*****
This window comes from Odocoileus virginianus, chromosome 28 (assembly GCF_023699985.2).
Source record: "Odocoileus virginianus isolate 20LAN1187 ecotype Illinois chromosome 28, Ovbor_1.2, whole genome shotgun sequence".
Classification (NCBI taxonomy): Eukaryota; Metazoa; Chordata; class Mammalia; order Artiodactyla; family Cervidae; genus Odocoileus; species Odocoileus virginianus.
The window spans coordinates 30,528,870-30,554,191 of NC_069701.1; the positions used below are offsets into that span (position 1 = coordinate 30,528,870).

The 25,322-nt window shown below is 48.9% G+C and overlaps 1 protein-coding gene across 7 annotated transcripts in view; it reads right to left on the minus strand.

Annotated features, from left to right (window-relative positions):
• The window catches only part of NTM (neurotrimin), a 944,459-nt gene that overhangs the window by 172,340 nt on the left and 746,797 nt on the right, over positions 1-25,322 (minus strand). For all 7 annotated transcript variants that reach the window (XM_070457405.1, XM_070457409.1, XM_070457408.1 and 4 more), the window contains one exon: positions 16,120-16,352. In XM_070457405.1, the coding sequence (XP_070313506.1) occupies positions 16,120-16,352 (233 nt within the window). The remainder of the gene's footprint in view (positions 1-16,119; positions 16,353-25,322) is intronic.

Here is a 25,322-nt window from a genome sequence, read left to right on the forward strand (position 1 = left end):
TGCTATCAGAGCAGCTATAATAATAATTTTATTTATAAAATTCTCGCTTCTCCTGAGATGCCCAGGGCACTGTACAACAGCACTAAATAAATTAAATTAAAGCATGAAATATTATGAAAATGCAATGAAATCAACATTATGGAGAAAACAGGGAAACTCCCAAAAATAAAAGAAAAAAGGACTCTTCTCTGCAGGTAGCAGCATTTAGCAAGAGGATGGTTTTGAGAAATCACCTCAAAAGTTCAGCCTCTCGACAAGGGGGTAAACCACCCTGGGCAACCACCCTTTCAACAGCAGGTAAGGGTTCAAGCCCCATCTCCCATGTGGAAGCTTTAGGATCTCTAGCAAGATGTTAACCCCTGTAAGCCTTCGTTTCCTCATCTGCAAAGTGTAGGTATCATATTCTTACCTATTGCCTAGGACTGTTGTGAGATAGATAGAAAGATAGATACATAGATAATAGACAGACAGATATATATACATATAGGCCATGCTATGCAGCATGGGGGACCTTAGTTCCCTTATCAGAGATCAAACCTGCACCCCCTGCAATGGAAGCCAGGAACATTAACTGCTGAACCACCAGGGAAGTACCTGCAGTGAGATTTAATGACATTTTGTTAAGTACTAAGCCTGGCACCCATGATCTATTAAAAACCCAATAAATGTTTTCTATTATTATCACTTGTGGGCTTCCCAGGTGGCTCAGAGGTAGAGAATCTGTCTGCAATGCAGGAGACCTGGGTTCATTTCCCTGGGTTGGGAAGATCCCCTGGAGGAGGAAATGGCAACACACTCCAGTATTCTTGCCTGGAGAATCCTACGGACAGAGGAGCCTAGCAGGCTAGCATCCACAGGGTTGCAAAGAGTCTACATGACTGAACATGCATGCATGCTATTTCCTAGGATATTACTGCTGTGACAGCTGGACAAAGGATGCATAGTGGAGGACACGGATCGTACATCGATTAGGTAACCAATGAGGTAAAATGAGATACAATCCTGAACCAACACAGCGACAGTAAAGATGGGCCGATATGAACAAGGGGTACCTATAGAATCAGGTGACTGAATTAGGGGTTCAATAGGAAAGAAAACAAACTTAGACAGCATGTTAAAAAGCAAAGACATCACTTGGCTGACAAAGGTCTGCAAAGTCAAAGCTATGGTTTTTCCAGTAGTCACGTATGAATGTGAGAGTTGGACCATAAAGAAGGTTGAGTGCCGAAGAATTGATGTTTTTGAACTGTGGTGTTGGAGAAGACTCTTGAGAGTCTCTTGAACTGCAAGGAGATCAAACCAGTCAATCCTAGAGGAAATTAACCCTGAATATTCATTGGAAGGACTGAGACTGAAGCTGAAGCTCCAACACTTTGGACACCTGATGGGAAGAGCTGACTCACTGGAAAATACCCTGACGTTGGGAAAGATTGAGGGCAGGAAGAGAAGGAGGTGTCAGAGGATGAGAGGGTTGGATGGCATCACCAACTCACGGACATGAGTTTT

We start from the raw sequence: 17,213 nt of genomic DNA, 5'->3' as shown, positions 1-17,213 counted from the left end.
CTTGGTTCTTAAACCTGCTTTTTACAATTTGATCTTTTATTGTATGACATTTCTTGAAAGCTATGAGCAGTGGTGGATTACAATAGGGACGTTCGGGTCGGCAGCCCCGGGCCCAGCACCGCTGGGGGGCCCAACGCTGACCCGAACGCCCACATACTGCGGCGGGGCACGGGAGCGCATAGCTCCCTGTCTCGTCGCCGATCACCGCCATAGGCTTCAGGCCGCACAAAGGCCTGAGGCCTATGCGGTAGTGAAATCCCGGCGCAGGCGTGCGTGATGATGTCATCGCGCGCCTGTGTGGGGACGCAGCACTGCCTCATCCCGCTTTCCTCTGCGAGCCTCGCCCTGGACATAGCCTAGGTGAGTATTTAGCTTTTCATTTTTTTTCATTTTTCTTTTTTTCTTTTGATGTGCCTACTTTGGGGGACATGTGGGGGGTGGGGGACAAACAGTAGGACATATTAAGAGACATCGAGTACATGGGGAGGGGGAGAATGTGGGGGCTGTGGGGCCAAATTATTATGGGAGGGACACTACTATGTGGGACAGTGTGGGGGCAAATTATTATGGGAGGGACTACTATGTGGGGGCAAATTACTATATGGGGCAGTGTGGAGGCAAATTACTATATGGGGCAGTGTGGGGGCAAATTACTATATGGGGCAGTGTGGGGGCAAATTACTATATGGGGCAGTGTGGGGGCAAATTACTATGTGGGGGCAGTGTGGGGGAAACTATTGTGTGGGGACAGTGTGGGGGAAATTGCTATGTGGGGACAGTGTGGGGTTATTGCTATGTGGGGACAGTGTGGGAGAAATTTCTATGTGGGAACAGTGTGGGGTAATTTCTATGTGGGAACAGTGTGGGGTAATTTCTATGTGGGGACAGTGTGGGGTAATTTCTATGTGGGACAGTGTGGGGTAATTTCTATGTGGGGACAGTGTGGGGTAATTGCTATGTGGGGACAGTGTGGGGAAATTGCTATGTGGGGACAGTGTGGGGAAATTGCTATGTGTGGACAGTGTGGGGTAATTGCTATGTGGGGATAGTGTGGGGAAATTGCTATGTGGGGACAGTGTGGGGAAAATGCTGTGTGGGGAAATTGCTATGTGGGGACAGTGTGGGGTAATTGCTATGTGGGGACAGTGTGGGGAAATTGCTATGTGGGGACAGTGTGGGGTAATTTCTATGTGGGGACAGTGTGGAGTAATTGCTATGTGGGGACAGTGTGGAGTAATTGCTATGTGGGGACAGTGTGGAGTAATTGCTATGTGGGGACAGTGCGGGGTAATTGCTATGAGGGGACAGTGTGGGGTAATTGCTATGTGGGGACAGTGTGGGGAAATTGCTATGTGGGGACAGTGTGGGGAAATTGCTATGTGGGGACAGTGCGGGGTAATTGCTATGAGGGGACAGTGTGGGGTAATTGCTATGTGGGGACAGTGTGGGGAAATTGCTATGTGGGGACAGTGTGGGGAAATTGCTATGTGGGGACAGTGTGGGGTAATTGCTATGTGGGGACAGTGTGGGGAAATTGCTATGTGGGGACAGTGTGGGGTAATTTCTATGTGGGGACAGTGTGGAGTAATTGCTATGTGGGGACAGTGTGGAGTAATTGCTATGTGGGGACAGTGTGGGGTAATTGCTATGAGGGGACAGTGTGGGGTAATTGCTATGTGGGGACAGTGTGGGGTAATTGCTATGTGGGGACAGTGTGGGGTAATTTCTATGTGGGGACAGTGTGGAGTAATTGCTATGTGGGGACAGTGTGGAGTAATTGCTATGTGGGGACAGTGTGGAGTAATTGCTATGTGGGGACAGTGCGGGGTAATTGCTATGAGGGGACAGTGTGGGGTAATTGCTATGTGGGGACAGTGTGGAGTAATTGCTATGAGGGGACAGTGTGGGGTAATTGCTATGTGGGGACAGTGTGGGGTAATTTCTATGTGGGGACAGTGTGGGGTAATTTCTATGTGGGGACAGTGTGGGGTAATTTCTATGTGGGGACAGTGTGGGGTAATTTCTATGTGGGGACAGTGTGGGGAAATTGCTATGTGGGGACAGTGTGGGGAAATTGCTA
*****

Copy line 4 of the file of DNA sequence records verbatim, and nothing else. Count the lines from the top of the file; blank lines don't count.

The window spans coordinates 30,528,870-30,554,191 of NC_069701.1; the positions used below are offsets into that span (position 1 = coordinate 30,528,870).